For some agents who may have trained to investigate terrorism cases or white-collar crimes, the temporary duty in Oklahoma is eye-opening. Responding to murder scenes and rapes is typically the job of front-line police. “Now, we are the police for serious crimes involving Native Americans in half of the state,” said Godbold, who was raised in Oklahoma. “It’s gut-wrenching and it’s our every day.”

The FBI has a long history of working major crime scenes in Indian Country alongside local partners like tribal police and the Bureau of Indian Affairs. In 1994, the FBI established Safe Trails Task Forces to leverage federal, state, local, and tribal law enforcement resources to handle Indian Country crimes and seek justice for victims. There are about 574 federally recognized American Indian tribes in the U.S., and 39 of them are in Oklahoma. The FBI has federal law enforcement responsibility on nearly 200 reservations and works closely with tribal police and BIA in most cases. But the sudden transition in Oklahoma—where large swaths of land now fall under the jurisdiction of the Muscogee (Creek), Cherokee, Chickasaw, Choctaw, and Seminole Nations—has been an adjustment.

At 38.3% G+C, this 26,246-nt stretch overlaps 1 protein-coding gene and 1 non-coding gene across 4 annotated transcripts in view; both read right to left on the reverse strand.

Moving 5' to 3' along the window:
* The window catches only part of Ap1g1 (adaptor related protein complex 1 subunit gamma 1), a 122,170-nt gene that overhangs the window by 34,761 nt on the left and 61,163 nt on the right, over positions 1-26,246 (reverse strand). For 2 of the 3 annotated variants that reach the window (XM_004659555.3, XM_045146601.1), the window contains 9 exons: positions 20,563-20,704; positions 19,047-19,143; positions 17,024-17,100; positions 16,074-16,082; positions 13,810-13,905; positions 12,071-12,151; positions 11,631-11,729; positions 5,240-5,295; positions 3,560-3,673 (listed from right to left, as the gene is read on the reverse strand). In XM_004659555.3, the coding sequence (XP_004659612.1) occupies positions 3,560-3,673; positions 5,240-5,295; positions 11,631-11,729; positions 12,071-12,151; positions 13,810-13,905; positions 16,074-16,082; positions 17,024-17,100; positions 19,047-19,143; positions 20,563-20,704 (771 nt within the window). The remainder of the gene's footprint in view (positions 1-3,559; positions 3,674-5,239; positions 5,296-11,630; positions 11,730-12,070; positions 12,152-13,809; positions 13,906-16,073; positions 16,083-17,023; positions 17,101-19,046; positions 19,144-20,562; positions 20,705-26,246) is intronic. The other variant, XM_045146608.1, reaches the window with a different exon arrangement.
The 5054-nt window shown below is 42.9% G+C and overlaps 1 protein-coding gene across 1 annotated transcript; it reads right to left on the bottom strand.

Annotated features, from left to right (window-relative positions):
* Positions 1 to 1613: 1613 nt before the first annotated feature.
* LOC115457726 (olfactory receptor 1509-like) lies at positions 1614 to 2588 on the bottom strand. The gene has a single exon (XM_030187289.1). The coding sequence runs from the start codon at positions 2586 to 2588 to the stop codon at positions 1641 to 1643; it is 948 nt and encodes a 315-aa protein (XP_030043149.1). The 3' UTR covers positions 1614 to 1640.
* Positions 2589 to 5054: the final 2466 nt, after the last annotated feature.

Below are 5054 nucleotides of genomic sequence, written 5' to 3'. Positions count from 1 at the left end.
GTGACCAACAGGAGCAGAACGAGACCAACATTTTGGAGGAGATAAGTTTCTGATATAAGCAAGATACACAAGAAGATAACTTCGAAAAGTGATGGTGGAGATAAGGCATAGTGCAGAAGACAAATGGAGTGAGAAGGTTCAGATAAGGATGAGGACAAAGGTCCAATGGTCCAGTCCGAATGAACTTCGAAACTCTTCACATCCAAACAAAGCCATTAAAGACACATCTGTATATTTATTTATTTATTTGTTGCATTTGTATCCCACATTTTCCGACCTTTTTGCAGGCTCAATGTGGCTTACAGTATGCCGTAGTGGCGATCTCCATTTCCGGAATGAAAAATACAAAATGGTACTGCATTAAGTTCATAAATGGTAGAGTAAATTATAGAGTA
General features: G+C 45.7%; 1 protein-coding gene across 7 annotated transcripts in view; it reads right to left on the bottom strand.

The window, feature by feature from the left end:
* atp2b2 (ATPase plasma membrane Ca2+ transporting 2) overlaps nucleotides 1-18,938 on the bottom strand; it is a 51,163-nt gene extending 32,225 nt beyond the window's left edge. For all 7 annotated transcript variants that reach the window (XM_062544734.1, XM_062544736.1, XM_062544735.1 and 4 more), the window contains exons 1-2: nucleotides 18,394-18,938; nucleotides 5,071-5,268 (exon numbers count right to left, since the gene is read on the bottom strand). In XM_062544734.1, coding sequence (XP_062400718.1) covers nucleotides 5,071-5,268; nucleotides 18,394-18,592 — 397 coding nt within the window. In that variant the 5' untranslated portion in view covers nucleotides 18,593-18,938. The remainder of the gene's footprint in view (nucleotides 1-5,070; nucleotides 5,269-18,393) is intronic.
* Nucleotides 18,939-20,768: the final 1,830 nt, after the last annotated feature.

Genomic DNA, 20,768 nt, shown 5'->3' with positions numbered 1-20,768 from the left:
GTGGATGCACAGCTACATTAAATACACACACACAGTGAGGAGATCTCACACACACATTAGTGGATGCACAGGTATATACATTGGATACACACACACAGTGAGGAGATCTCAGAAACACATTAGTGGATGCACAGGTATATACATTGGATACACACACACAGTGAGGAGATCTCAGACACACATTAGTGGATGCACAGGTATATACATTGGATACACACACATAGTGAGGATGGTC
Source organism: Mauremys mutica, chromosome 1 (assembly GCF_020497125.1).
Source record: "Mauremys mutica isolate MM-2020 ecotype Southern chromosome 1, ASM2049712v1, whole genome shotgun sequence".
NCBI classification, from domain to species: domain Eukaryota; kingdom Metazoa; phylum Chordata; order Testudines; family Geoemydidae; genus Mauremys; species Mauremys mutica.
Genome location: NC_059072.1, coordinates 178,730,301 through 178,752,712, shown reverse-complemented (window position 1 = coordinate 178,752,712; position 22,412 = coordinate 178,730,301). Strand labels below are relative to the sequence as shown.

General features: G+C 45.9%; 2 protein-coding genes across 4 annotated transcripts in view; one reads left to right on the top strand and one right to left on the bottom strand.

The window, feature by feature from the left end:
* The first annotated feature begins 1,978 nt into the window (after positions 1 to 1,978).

“The landscape involving criminal jurisdiction in Oklahoma has drastically changed,” said Rebecca Day, assistant special agent in charge of criminal matters in Oklahoma City. “The FBI is now responsible for responding to and investigating crimes that one year ago were handled by state and local law enforcement.”